A Brief History of Endodontics
The history of Endodontics begins in the 17
century.Since then, there have been numerous advances anddevelopments, and research has proceeded continuo-usly.In 1687, Charles Allen, describing the techniques of dental transplants, wrote the rst English-languagebook devoted exclusively to the eld of dentistry.
At that time, necessity was the mother of invention:experimenting with new techniques, materials, andinstruments, even though very rudimentary, the aim of Endodontics has been to relieve pain, maintain expo-sed pulp, and preserve teeth. Often, these attempts were successful. Advances in the eld of Endodontics have sincecontinued without pause, but especially after PierreFauchard (1678-1761), considered the founder of modern dentistry, who in his textbook “Le chirurgiendentiste” precisely described the dental pulp
anddispelled the legend of the “tooth worm,” which hadbeen considered the cause of caries and toothachessince the time of the Assyrians.
In 1725, Lazare Riviere introduced the use of oil of cloves for its sedative properties.
In 1746, Pierre Fauchard described the removal of pulptissue.In 1820, Leonard Koecker cauterized exposed pulp with a heated instrument and protected it with leadfoil.In 1836, Shearjashub Spooner recommended arsenictrioxide for pulp devitalization.In 1838, Edwin Maynard of Washington, D.C. introdu-ced the rst root canal instrument, which he createdby ling a watch spring.In 1847, Edwin Truman introduced gutta-percha as alling material.In 1850, W.W. Codman conrmed that the aim of pulp capping, which had already been proposedby Koecker in 1821, was to form a dentin bridge.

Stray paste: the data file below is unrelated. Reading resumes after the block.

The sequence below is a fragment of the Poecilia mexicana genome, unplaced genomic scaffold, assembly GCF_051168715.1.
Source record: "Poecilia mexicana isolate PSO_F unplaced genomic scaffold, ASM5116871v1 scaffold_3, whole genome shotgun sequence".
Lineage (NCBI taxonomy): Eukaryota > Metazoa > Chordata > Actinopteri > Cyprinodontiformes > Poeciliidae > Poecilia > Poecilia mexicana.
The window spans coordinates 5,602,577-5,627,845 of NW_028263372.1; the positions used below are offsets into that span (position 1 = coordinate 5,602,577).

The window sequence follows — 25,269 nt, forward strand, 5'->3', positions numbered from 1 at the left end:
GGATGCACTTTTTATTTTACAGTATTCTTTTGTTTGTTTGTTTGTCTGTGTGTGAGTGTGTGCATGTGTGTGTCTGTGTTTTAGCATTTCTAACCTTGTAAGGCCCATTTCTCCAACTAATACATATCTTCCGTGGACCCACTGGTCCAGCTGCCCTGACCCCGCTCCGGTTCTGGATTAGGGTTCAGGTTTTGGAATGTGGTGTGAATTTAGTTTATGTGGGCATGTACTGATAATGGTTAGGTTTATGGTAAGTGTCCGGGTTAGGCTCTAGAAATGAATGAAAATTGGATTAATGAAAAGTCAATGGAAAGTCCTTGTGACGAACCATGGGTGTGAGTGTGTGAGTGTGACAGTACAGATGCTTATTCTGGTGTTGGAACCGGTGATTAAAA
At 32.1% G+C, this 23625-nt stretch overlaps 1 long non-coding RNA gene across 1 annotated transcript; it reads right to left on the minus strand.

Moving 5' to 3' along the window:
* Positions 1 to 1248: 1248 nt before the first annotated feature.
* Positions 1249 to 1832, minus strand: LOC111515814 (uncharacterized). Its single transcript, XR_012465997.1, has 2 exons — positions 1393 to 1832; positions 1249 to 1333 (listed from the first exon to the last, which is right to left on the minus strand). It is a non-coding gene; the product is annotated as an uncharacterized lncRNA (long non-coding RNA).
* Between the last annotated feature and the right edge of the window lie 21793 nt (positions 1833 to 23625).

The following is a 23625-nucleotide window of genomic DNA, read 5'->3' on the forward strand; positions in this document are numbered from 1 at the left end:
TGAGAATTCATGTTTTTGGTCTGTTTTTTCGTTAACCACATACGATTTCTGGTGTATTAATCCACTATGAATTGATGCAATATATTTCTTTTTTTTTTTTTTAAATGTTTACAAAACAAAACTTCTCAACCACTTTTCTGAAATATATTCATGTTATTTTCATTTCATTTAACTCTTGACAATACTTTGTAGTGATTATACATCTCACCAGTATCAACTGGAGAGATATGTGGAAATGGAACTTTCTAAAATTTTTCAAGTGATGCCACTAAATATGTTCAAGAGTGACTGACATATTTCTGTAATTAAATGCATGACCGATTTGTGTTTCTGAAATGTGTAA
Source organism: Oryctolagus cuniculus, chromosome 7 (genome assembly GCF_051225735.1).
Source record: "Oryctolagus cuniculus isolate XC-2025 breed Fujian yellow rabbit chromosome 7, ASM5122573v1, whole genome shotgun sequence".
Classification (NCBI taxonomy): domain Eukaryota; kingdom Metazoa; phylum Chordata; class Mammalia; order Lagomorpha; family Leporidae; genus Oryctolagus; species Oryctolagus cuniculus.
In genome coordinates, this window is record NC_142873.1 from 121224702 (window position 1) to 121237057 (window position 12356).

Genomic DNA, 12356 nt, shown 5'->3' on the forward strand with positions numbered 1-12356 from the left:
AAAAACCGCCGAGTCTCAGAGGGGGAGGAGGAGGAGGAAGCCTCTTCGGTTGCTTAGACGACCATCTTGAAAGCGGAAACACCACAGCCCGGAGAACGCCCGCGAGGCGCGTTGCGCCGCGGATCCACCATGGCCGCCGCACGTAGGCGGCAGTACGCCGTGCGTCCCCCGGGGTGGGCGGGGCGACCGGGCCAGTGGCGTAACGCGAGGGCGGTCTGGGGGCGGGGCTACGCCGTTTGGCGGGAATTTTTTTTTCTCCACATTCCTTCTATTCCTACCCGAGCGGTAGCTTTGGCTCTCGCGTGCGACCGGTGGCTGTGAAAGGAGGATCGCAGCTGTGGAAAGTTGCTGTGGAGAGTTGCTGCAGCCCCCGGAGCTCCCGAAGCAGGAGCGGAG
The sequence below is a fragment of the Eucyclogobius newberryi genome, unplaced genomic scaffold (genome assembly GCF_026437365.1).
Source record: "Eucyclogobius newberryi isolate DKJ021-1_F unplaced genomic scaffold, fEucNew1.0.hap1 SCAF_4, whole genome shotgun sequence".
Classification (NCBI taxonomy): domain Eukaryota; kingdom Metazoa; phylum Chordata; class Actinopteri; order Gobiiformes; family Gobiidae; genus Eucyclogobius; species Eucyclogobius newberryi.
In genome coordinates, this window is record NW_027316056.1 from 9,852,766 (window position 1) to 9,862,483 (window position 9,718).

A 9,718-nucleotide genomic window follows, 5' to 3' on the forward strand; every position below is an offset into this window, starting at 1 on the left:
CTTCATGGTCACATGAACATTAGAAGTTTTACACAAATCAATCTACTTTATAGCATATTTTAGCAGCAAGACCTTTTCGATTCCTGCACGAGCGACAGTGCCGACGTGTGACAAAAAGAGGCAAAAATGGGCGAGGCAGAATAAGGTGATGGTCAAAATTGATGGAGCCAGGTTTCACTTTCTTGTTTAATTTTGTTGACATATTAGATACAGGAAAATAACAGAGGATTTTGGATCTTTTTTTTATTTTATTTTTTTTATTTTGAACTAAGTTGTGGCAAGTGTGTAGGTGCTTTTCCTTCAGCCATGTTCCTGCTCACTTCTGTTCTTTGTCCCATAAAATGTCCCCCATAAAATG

In 1864, S.C. Barnum of New York prepared a thinrubber leaf to isolate the tooth in the course of lling.
Together with G.A. Bowman, he introduced the rub-ber dam clamp forceps in 1873.
In 1867, Bowman used gutta-percha cones as the solematerial for obturating root canals.
Also in 1867, Magitot suggested the use of an electriccurrent to test pulp vitality.
In 1885, Lepkoski substituted formalin for arsenic to“dry” the non-vital pulp stumps left in the root canalsafter excision of the coronal pulp to prevent theirdecomposition.
At the end of the century, prosthetic restorations,including the Richmond or Davis crown, becameincreasingly popular. Since they required the use of canal posts, they created an ever greater need forendodontic therapy.In 1891, the German dentist Otto Walkhoff introducedthe use of camphorated chlorophenol as a medicationto sterilize root canals.
In 1895, and more precisely in the evening of November 8in his laboratory in the Bavarian city of Wurzburg, the sci-entist Konrad Wilhelm von Roentgen accidentally disco- vered a new form of energy that had the ability to penetratesolid material. Because of their unknown nature, he deci-ded to call these rays “X”.
A few weeks later Otto Walkhoff, a dentist inBrunswick, Germany, took the rst dental radiograph,making a contribution to dentistry that almost equaledRoentgen’s to medicine.
Roentgen’s discovery of the X-ray has been ranked in importance with the disco- very and development of anesthesia by Horace Wellsand William Morton, both dentists, and the discovery of microorganisms and their role in disease by thelikes of Pasteur and Lister.
A true dental pioneer, C. Edmund Kells, is the one who